Batu caves are located 13km North from Kuala Lumpur. It looked for me actually as a part of the city. We took a train (KTM Komuter) to get there from KL sentral. It took a bit over 30 mins and costs RM2 per person. We found the trains really cheap in Kuala Lumpur and during one day we stayed there we used them quite often. We had about 20 minutes to the next train and so we waited on a platform watching trains and people come and go. What caught our attention was a cart only for women (koc untuk wanita sahaja). At the floor of the station were marks clearly showing where this cart is going to stop. The only thing is people seem not to care and on more than one occasion we saw men sitting together with women in the pink compartment. The fines for damaging the train are really high and there are rules of conduct displayed in every cart, so no kissing!
The way from the train station to the entrance of the caves is really short maybe 3 minutes unless you stop to take pictures of the macaque monkeys. There are plenty of them there playing with the food and posing to the pictures. Batu Caves are set in a range of limestone cliffs. The shrine dedicated to Lord Murugan – god of war and victory is located inside hence the huge golden statue at the entrance to the caves. It’s the second tallest statue of Hindu deity in World (42.7m).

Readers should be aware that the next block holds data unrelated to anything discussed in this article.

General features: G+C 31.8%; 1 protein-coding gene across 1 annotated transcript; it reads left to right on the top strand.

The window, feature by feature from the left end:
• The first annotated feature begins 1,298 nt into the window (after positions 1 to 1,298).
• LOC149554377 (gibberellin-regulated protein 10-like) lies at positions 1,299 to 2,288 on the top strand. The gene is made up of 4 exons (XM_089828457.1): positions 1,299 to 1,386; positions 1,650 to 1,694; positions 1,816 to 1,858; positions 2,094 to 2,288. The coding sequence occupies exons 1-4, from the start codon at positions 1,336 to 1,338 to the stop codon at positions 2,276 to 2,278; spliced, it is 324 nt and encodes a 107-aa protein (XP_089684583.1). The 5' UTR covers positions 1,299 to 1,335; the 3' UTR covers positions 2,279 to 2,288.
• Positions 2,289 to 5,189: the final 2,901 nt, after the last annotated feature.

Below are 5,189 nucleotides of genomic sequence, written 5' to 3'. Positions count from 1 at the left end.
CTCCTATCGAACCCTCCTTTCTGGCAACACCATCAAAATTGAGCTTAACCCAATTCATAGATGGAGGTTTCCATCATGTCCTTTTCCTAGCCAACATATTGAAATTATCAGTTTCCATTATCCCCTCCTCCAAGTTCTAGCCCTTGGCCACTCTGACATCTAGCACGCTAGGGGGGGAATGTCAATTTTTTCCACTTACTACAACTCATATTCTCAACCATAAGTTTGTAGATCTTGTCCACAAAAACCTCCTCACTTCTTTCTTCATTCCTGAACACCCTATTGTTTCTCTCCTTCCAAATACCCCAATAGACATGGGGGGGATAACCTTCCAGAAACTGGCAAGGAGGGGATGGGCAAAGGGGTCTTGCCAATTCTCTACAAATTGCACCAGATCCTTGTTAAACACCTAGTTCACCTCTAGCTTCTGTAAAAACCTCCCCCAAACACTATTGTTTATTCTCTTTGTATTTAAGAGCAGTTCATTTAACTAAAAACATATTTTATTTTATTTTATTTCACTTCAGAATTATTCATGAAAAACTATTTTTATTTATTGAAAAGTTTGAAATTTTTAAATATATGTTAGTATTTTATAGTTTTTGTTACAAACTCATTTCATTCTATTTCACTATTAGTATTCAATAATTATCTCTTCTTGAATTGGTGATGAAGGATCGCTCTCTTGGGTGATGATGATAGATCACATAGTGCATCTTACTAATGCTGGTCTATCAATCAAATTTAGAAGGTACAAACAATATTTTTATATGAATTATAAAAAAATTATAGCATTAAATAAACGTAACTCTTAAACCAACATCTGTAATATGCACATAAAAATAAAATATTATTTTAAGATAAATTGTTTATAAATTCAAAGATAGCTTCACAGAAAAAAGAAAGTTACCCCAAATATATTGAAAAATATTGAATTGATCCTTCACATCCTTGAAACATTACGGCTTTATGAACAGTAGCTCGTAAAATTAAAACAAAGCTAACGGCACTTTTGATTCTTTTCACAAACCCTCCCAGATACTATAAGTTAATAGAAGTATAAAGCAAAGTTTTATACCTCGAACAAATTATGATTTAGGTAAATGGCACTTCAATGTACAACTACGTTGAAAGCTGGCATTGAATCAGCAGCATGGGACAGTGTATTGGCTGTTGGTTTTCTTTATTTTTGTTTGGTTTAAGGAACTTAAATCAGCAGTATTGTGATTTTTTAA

There are 272 concrete steps leading to the cave. They are quite steep and in this heat many people had to take a break while climbing. The panorama of Kuala Lumpur when you get to the top is quite impressive. The Cathedral Cave is 100m high and has amazing shafts in the ceiling through which rays of light illuminate altars and statues. These statues depict Lord Murugan, Shiva, Ganesh and Durga. In a chamber behind the central shrine is a statue of another deity, Lord Rama.
While we were there some ceremony was taking place. It made me think of baptism so it might have been namkaran which is the Hindu practice of naming a baby. I don’t know anything about Hindu ceremonies so forgive me if I’m talking nonsense. On the way up towards the top of the stairs we saw entrance to another cave. We went in on our way back. It’s called Dark Cave and offers educational and adventure caving trip, run by volunteers from the Cave Group of the Malaysian Nature Society. It is a two-kilometer network of relatively untouched caverns. Stalactites jutting from the cave’s ceiling and stalagmites rising from the floor form intricate formations such as cave curtains, flow stones, cave pearls and scallops which took thousands of years to form. We just missed the tour and because we didn’t have much time to see KL decided to skip it. The ticket costs MR48 If you would like to read fun story about it you can do it here. And now enjoy the pictures.